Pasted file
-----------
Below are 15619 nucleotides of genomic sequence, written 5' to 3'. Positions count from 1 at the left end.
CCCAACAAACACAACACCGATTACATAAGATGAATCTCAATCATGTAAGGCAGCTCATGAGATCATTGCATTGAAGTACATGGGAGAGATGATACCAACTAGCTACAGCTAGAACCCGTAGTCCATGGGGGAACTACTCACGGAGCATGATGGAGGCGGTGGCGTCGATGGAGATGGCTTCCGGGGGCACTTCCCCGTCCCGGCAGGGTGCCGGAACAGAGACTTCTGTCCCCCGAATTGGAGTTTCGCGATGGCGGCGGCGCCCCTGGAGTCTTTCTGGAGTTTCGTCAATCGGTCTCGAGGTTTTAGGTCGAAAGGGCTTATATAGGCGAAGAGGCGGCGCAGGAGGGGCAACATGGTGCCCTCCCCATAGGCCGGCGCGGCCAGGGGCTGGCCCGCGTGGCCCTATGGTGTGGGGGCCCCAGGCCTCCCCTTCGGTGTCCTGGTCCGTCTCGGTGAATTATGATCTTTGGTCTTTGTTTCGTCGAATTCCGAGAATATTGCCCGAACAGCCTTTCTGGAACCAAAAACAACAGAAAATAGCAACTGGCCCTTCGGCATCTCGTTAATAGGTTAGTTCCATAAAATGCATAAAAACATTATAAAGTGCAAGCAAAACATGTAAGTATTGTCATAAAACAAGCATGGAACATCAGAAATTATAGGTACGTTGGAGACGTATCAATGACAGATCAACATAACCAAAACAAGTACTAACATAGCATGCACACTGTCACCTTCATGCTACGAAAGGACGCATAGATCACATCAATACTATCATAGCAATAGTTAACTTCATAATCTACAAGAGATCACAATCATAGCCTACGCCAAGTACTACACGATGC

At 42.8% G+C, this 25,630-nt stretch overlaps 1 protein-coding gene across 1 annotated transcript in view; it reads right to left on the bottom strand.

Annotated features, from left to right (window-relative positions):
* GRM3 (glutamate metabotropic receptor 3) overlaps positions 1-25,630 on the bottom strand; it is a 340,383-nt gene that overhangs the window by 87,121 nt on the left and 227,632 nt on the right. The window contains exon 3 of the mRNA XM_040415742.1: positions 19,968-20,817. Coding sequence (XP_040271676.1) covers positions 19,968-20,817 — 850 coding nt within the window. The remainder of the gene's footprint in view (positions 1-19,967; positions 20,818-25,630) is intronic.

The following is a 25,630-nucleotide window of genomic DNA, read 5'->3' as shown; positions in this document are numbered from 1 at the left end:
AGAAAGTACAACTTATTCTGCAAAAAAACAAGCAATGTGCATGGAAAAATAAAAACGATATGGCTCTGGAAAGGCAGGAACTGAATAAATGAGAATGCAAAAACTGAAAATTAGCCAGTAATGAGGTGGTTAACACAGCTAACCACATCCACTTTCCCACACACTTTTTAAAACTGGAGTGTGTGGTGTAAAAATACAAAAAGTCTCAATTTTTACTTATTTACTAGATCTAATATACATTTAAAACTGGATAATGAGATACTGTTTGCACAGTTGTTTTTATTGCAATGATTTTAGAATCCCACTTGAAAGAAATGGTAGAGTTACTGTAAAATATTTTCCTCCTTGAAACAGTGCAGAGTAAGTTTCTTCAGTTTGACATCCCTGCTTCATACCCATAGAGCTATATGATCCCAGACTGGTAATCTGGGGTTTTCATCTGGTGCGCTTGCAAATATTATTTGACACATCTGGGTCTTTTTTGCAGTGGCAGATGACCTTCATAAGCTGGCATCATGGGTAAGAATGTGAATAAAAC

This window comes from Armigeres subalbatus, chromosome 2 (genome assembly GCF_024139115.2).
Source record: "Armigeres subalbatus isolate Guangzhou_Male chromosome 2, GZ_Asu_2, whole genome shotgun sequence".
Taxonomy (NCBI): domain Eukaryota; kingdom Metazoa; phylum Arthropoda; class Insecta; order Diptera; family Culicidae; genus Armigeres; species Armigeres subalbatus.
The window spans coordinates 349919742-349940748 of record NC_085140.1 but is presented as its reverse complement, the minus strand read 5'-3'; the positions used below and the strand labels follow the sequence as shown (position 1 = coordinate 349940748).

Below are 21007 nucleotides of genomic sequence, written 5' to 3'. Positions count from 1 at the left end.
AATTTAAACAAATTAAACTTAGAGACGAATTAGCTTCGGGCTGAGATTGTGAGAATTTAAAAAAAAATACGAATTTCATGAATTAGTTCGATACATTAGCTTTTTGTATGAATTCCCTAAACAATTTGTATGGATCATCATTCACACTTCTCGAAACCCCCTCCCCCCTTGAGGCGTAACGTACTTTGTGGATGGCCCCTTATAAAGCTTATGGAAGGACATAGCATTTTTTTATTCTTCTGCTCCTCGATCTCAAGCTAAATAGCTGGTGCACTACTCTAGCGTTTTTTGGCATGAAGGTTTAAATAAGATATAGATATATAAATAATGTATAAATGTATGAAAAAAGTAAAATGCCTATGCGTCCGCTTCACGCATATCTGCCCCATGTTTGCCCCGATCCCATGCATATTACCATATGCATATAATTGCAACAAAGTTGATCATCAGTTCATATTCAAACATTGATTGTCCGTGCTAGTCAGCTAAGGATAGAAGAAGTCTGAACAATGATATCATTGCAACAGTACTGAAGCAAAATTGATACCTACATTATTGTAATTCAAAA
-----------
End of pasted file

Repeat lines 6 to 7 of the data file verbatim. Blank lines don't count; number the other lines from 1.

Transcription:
The following is a 25,630-nucleotide window of genomic DNA, read 5'->3' as shown; positions in this document are numbered from 1 at the left end:
AGAAAGTACAACTTATTCTGCAAAAAAACAAGCAATGTGCATGGAAAAATAAAAACGATATGGCTCTGGAAAGGCAGGAACTGAATAAATGAGAATGCAAAAACTGAAAATTAGCCAGTAATGAGGTGGTTAACACAGCTAACCACATCCACTTTCCCACACACTTTTTAAAACTGGAGTGTGTGGTGTAAAAATACAAAAAGTCTCAATTTTTACTTATTTACTAGATCTAATATACATTTAAAACTGGATAATGAGATACTGTTTGCACAGTTGTTTTTATTGCAATGATTTTAGAATCCCACTTGAAAGAAATGGTAGAGTTACTGTAAAATATTTTCCTCCTTGAAACAGTGCAGAGTAAGTTTCTTCAGTTTGACATCCCTGCTTCATACCCATAGAGCTATATGATCCCAGACTGGTAATCTGGGGTTTTCATCTGGTGCGCTTGCAAATATTATTTGACACATCTGGGTCTTTTTTGCAGTGGCAGATGACCTTCATAAGCTGGCATCATGGGTAAGAATGTGAATAAAAC